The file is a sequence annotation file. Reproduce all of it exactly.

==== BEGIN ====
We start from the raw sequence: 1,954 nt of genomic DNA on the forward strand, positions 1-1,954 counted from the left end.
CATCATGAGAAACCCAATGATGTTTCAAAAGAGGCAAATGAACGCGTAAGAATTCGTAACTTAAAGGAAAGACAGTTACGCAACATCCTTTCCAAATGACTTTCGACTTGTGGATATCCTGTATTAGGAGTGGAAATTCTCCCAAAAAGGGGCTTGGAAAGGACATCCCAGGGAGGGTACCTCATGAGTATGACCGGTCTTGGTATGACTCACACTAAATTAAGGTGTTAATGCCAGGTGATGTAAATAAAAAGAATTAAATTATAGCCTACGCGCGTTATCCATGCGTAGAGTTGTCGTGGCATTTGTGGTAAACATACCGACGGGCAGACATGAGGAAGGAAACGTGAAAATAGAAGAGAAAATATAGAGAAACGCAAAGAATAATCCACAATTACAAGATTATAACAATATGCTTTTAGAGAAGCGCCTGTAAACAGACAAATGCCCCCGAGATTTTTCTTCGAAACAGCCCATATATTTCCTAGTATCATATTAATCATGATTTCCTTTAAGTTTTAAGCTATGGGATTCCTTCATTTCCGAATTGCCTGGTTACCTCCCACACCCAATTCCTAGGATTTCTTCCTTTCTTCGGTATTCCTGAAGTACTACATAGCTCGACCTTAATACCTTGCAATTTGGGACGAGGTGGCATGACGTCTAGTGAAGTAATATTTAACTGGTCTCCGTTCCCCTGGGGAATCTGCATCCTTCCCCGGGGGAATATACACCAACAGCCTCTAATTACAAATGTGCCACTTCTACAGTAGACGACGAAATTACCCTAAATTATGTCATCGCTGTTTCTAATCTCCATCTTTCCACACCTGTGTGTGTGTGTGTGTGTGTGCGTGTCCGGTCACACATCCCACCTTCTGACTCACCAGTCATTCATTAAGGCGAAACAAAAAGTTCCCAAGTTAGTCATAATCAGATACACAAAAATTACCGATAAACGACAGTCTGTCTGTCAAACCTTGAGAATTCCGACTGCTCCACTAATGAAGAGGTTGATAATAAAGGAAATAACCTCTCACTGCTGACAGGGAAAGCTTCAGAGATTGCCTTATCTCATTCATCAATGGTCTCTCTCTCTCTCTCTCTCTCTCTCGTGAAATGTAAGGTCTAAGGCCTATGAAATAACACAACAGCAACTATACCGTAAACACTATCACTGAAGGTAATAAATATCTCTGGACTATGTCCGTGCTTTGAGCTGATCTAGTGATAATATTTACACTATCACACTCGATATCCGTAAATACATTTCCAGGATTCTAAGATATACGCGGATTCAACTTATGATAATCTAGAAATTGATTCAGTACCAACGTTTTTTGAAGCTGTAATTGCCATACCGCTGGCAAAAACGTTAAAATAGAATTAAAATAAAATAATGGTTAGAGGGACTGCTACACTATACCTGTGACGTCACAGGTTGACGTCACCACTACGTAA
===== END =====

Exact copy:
We start from the raw sequence: 1,954 nt of genomic DNA on the forward strand, positions 1-1,954 counted from the left end.
CATCATGAGAAACCCAATGATGTTTCAAAAGAGGCAAATGAACGCGTAAGAATTCGTAACTTAAAGGAAAGACAGTTACGCAACATCCTTTCCAAATGACTTTCGACTTGTGGATATCCTGTATTAGGAGTGGAAATTCTCCCAAAAAGGGGCTTGGAAAGGACATCCCAGGGAGGGTACCTCATGAGTATGACCGGTCTTGGTATGACTCACACTAAATTAAGGTGTTAATGCCAGGTGATGTAAATAAAAAGAATTAAATTATAGCCTACGCGCGTTATCCATGCGTAGAGTTGTCGTGGCATTTGTGGTAAACATACCGACGGGCAGACATGAGGAAGGAAACGTGAAAATAGAAGAGAAAATATAGAGAAACGCAAAGAATAATCCACAATTACAAGATTATAACAATATGCTTTTAGAGAAGCGCCTGTAAACAGACAAATGCCCCCGAGATTTTTCTTCGAAACAGCCCATATATTTCCTAGTATCATATTAATCATGATTTCCTTTAAGTTTTAAGCTATGGGATTCCTTCATTTCCGAATTGCCTGGTTACCTCCCACACCCAATTCCTAGGATTTCTTCCTTTCTTCGGTATTCCTGAAGTACTACATAGCTCGACCTTAATACCTTGCAATTTGGGACGAGGTGGCATGACGTCTAGTGAAGTAATATTTAACTGGTCTCCGTTCCCCTGGGGAATCTGCATCCTTCCCCGGGGGAATATACACCAACAGCCTCTAATTACAAATGTGCCACTTCTACAGTAGACGACGAAATTACCCTAAATTATGTCATCGCTGTTTCTAATCTCCATCTTTCCACACCTGTGTGTGTGTGTGTGTGTGTGCGTGTCCGGTCACACATCCCACCTTCTGACTCACCAGTCATTCATTAAGGCGAAACAAAAAGTTCCCAAGTTAGTCATAATCAGATACACAAAAATTACCGATAAACGACAGTCTGTCTGTCAAACCTTGAGAATTCCGACTGCTCCACTAATGAAGAGGTTGATAATAAAGGAAATAACCTCTCACTGCTGACAGGGAAAGCTTCAGAGATTGCCTTATCTCATTCATCAATGGTCTCTCTCTCTCTCTCTCTCTCTCTCGTGAAATGTAAGGTCTAAGGCCTATGAAATAACACAACAGCAACTATACCGTAAACACTATCACTGAAGGTAATAAATATCTCTGGACTATGTCCGTGCTTTGAGCTGATCTAGTGATAATATTTACACTATCACACTCGATATCCGTAAATACATTTCCAGGATTCTAAGATATACGCGGATTCAACTTATGATAATCTAGAAATTGATTCAGTACCAACGTTTTTTGAAGCTGTAATTGCCATACCGCTGGCAAAAACGTTAAAATAGAATTAAAATAAAATAATGGTTAGAGGGACTGCTACACTATACCTGTGACGTCACAGGTTGACGTCACCACTACGTAA